SHANGHAI, Sept 27 (Reuters) - Chinese money markets are approaching a quarterly health check of the country’s banks and a week-long holiday with more placidity than usual, helped in part by increased cash supplies from government spending.
Chinese markets are closed all of next week for a National Day holiday. The banking system will also have its books inspected by the central bank at the end of this week as part of the quarterly Macro Prudential Assessment (MPA).
Despite the increased demand for cash ahead of the holiday and efforts by banks to clean up their lending books for inspection, benchmark repo rates have not spiked higher.
The volume-weighted average rate of the benchmark 14-day repo traded in the interbank market was 3.92 percent on Wednesday afternoon, 11.5 basis points higher than the average close at the end of June but around 60 basis points lower than closing rate on Aug. 31.
That rate had risen as far as 4.94 percent on March 31, when banks were heading into their first MPA inspection for the year.
The widely watched 7-day repo rate has also risen about 60 basis points in little over a week. But even at highs of 3.44 percent on Wednesday, it is a third of the highs around 9.5 percent hit in March and way below peaks hit in July and August.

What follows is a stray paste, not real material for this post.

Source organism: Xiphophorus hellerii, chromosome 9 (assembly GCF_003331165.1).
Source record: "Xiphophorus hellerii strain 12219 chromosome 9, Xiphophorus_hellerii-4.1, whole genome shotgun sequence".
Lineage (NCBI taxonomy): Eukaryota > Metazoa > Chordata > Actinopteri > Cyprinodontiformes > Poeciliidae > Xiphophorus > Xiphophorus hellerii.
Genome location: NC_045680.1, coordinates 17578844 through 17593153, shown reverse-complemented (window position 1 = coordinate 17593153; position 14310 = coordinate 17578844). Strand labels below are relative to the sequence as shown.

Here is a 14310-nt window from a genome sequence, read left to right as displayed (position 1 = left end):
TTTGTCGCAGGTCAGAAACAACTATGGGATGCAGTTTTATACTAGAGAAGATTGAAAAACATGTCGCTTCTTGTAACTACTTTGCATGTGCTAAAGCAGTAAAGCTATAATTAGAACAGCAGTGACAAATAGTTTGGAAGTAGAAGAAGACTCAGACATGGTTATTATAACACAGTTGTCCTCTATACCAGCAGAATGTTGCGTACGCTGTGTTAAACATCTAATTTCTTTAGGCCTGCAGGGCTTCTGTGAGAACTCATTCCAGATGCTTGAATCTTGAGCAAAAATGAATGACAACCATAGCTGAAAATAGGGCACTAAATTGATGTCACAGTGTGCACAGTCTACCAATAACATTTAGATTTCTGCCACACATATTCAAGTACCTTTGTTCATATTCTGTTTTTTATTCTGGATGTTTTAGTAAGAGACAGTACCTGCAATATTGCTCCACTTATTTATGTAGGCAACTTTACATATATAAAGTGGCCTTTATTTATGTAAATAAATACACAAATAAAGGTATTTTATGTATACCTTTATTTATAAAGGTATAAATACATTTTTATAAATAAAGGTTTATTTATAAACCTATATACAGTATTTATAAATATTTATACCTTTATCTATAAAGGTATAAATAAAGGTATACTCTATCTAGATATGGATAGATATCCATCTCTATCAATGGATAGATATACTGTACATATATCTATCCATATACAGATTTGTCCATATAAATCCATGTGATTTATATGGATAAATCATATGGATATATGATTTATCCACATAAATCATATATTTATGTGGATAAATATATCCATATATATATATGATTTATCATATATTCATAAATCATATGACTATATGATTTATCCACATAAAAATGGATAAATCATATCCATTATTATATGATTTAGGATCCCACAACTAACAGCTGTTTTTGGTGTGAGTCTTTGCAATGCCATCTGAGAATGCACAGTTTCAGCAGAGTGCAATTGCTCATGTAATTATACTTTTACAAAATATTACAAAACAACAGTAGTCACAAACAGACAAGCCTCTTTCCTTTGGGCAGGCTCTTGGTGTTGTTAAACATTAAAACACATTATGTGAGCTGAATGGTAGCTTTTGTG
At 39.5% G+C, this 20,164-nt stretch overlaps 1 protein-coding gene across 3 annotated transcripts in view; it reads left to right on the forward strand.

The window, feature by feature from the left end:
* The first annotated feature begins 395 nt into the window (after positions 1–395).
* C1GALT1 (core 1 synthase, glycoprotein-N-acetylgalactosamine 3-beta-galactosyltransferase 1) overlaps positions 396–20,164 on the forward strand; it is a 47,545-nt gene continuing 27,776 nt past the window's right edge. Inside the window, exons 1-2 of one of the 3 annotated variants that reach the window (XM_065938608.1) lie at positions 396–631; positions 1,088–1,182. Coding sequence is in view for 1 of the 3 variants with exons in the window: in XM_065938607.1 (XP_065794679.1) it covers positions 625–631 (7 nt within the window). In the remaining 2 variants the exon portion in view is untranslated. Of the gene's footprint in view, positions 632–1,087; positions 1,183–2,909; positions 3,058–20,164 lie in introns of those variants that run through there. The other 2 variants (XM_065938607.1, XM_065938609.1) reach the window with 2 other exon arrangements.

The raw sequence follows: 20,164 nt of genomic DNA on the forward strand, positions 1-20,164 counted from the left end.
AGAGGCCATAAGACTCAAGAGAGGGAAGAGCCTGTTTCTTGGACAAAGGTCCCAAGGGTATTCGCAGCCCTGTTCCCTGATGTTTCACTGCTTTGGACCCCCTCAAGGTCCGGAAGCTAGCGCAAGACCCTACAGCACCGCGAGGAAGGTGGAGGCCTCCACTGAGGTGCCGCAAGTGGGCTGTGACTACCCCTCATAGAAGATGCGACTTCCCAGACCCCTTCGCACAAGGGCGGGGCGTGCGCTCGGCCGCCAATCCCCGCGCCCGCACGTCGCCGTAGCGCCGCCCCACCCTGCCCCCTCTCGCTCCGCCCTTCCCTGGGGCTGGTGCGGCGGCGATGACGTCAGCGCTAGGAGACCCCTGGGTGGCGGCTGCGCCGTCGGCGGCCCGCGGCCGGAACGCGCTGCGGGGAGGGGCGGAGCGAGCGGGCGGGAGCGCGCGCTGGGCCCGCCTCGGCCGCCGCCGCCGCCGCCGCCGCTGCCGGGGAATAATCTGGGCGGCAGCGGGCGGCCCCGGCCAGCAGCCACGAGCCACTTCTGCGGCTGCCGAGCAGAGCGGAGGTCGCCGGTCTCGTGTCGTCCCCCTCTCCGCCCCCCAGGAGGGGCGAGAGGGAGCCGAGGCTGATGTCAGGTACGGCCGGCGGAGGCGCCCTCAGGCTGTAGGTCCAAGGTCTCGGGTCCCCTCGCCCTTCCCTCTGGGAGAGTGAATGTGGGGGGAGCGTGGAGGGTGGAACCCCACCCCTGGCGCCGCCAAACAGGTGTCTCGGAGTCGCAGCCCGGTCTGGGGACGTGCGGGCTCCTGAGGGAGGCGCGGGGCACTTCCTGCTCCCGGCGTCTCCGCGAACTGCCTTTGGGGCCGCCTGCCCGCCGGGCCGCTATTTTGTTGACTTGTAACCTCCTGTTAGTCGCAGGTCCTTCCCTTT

“Everyone in the market is quite optimistic,” said a trader at a major Chinese commercial bank in Guangdong province.
Traders said cash conditions seemed to be balanced and they were confident that they would remain comfortable in the remainder of the month.
That appeared to also be the reason the central bank drained funds this week from the markets. Wednesday was the sixth straight day the People’s Bank of China (PBOC) refrained from injecting net funds into market via its open market operations.
“Fiscal expenditure were increasing towards the month-end to counter maturing reverse repos, liquidity in the banking system was staying at relatively high level,” the PBOC said in an online statement.
Prior to that, the PBOC had generously injected a net 330 billion yuan into the market through reverse repos.
Some traders estimated the amount of government spending expected to hit the market this week could be between 800 billion yuan ($120.56 billion) and 1 trillion yuan.
Apart from the funding support, economists said the upcoming meeting of the Communist Party Congress, at which President Xi Jinping hopes to strengthen and extend his leadership, was a key reason markets were relaxed.
David Qu, markets economist at ANZ Bank in Shanghai said the central bank was serious about stabilising the market ahead of the 19th Communist Party Congress, which is set to start on Oct.18.
“In the end, it’s the market expectations. Everyone believes that the central bank would keep the liquidity stable,” Qu said.
Qu added he would rather worry about cash conditions at the end of October. That is the time corporates have to make their quarterly tax payments and market participants fear the central bank may no longer find it necessary to contain volatility in the money markets. ($1 = 6.6357 Chinese yuan) (Editing by Vidya Ranganathan and Simon Cameron-Moore)